The content of this guide draws on currently accepted knowledge of the behavioural and psychological symptoms of dementia (BPSD), and promotes evidence based practice in dementia care to maximise the quality of life for people living with dementia and their carers. This guide aims to enhance communication and interactions between carers, the person with dementia and their family members, and improve the occupational health and safety of people who provide care.
This link is via SA Health and gives an overview of Dignity in Care Australia and states the 10 Principles of Care.
A new form for patients to record their Advance Care Directives – gazetted 12 May 2016. (The old form should not be used)
As one of America’s leading educators on dementia, Teepa Snow’s philosophy is reflective of her education, work experience, available medical research, and first hand caregiving interactions. Working as a Registered Occupational Therapist for over 30 years her wealth of experience has led her to develop Positive Approach™ to Care techniques and training models that now are used by families and professionals working or living with dementia or other brain changes throughout the world.
The toolkit has been developed to increase awareness about the unique aspects of caring for older people and to provide staff with accessible information and practical tools to help them reduce the likelihood of functional decline occurring in older people under their care.
The toolkit is intended to be used to support service change and best practice within the funds that have been allocated. The toolkit is expected to challenge how any current funds for this area are spent ensuring that the allocated funds are reviewed and used to deliver best practice models of care. The toolkit is not a tool to seek funds over and above what is allocated now or into the future for these services.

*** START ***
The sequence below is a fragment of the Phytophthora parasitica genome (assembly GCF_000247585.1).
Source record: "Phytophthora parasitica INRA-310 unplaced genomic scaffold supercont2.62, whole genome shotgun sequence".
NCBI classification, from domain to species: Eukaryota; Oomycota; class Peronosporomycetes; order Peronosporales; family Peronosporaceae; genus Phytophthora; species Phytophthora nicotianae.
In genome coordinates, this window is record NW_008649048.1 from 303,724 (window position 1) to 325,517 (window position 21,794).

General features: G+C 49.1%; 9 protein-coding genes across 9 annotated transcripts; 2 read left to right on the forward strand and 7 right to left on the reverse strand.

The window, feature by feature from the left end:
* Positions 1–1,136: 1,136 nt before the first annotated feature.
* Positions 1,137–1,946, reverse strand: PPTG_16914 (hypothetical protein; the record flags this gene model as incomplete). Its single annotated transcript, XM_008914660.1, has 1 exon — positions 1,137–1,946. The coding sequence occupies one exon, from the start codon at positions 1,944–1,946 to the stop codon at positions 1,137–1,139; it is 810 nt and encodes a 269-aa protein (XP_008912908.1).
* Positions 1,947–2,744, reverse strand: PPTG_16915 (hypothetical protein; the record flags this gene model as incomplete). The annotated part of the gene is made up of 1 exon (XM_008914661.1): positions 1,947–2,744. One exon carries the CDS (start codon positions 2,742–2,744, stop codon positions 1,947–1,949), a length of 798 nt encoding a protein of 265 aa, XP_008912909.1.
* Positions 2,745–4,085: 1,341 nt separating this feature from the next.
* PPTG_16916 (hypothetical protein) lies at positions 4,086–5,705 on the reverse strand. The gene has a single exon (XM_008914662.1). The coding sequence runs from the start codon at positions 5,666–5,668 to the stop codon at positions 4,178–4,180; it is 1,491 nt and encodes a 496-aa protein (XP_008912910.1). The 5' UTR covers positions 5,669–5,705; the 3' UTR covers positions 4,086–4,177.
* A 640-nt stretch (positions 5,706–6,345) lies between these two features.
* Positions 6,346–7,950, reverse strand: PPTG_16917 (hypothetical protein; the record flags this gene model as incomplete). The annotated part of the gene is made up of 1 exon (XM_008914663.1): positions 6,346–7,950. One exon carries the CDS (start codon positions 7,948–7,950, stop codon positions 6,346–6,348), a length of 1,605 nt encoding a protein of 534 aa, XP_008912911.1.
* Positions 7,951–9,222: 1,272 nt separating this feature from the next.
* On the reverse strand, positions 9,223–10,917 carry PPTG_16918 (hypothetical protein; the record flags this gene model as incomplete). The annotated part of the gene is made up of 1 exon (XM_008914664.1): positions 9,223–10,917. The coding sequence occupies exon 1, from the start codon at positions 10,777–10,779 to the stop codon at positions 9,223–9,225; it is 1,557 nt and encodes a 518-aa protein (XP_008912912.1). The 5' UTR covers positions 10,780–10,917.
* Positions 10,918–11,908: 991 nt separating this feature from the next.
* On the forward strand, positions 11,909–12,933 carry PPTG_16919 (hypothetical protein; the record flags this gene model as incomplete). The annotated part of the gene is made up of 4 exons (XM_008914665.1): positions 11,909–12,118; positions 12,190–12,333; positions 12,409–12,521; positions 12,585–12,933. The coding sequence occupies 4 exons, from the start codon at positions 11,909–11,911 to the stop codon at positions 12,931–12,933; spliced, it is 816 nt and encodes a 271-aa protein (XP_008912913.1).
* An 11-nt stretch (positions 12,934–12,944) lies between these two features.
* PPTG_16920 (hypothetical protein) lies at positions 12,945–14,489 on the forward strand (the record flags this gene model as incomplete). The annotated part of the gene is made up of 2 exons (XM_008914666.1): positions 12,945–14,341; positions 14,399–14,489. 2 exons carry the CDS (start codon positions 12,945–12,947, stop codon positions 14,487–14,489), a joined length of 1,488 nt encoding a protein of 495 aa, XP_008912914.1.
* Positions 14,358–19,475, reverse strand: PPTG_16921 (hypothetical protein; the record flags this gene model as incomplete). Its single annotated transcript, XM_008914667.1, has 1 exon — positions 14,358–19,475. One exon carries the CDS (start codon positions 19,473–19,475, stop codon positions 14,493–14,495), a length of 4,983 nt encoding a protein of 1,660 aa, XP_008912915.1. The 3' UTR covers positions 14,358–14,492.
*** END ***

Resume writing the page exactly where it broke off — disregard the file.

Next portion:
For over 25 years DSDC’s multidisciplinary team of clinical specialists, architects and designers have been promoting the importance of design for people with dementia. We have developed a unique insight into what can be done to support people with dementia, based on research and evidence of what makes a difference.
Age UK is the country’s largest charity dedicated to helping everyone make the most of later life. The over-60s is the fastest-growing group in society and there are more of us than ever before. Ageing is not an illness, but it can be challenging. At Age UK we provide services and support at a national and local level to inspire, enable and support older people. We stand up and speak for all those who have reached later life, and also protect the long-term interests of future generations.
Dementia Care Matters – is a ‘feelings based’ model of care that is being introduced in aged care facilities internationally by Dr David Sheard.